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Questions and Answers about the music business

April 13, 2007

Date: April 13, 2007 3:03:11 AM EDT
Subject: Questions and Answers about the music business

I’ve decided to start a new email column of sorts.

Ask me a question about the music business (preferably relating to artist management or music supervision & film/TV licensing) and I’ll do my best to answer it.

Fun, eh?

I hope this can serve as a forum to educate artists about film and TV licensing and the music business in general.

After all, the more you know, the more successful and powerful you will be!

So, feel free to email me your question here and I’ll do my best to answer it!

Here’s my first question:

*********

Hi Jennifer,

How are you??  This is Jocelyn.  First of all, I love the articles you send me.  Really, really helpful.

I’ve been wondering for a while (and maybe tons of other artists do as well) what are some cover songs that are constantly wanted/used for movies/tv shows year after year?  Or songs that are a particular theme and feel that are consistently asked for?

I am asking because I’m doing a new record and I really want to aim for getting TV placements and am trying to figure how to give myself the best shot at that — of course, besides writing great songs.

I hope all is well.  Thanks!

Jocelyn

*******
Thanks for the question Jocelyn. That’s an interesting question and one I haven’t been asked before.

In general, for my purposes, I’m not often asked for cover songs.  Requests do come up from time to time but when they do, they are often obscure covers songs that you may not even know.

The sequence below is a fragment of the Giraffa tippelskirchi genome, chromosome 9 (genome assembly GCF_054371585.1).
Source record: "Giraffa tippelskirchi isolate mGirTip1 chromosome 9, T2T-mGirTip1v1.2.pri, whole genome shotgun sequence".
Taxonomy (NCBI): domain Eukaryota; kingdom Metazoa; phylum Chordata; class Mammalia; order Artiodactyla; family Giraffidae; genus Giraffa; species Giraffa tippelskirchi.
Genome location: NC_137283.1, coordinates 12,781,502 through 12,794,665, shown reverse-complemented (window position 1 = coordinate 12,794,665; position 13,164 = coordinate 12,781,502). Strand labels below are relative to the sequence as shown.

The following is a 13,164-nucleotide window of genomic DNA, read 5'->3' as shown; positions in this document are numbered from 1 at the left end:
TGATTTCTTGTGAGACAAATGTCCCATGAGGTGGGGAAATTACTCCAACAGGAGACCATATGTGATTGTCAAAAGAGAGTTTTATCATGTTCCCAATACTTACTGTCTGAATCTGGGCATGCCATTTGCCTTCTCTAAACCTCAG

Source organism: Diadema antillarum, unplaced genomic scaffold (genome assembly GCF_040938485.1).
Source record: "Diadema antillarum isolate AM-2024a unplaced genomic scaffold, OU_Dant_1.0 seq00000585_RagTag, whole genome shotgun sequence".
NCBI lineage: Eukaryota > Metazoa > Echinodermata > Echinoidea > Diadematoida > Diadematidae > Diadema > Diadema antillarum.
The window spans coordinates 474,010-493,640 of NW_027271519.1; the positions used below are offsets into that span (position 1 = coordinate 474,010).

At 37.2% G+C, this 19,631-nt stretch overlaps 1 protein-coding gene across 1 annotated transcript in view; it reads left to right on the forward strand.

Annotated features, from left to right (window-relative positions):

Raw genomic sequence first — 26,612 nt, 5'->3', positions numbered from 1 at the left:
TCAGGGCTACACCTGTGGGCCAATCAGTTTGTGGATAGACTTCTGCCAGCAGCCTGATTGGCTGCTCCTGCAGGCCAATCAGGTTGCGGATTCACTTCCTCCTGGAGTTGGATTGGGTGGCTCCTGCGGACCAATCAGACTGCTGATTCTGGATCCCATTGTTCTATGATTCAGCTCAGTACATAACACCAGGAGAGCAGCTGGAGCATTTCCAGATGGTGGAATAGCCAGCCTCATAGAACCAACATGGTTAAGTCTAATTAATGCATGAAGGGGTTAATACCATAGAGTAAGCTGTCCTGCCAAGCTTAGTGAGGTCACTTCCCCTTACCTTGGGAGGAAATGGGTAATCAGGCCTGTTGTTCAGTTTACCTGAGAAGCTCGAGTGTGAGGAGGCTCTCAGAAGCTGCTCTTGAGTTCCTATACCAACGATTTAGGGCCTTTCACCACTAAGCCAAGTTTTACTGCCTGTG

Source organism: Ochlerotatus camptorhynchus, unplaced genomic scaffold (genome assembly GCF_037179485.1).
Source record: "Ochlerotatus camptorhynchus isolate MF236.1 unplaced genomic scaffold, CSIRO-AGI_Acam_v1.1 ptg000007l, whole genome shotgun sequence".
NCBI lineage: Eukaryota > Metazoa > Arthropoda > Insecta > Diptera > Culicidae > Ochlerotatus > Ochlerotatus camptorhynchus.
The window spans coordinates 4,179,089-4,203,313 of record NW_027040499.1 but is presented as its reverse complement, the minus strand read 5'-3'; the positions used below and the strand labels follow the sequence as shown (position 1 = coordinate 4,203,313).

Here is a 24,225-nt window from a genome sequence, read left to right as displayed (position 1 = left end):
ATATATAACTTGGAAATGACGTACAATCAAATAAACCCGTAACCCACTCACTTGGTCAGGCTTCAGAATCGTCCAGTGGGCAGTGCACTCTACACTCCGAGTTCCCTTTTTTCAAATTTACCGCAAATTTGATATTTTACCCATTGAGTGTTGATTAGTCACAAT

Another reason why I don’t get many cover song requests – if you cover a song, the publishing would need to be cleared.  And many famous artists and many publishers may not license their song and allow it to be used in film, tv or advertising.  So, before you cover a song, you might do some research and see if that publisher or songwriter licenses their songs for film and TV and even so, if they would authorize a cover version.  i.e. Beatles, Rolling Stones, the bigger the artist (and bigger hit the song) in general, the more I’d stay away from covering it if you’re thinking about doing it purely from a film and tv perspective.  A perfect example is Peter Gabriel who was famous for not licensing his songs.  Now of course he’s sold out, as many artists have, perhaps for the exposure, or perhaps because he needs the money.  But do your research.

So, I’d really say, stick with original songs and remember, if you put a cover song on your album, go through the Harry Fox Agency (http://www.harryfox.com – more on this later) and make sure you take care of paying mechanicals for every CD you press!

On a related note, a lot of artists and composers ask me if they can submit instrumental songs or score for placement.  While I am sometimes asked for an instrumental or library type cues, most every TV show you see already has a composer for it.  And that composer generally takes care of 95% of the instrumental music you hear.  Same goes with film.  Film composers get paid big bucks to make great music for the movies you shell out $10+ to see.

So, assume that unless specified, I always need songs with vocals.

Jennifer Yeko
True Talent Management
9663 Santa Monica Blvd. # 320
Beverly Hills, CA  90210

http://www.truetalentmgmt.com

“Motivation will almost always beat mere talent.”—–Norman R. Augustine
QUOTE OF THE WEEK:
“People have to learn they have to juggle everything until they get lucky. They need to work a steady job, make a living and make time for the band. They need to take all the money they make from the band and throw it back into the band”
–David Draiman, Vocalist for Disturbed, interviewed in Music Connection

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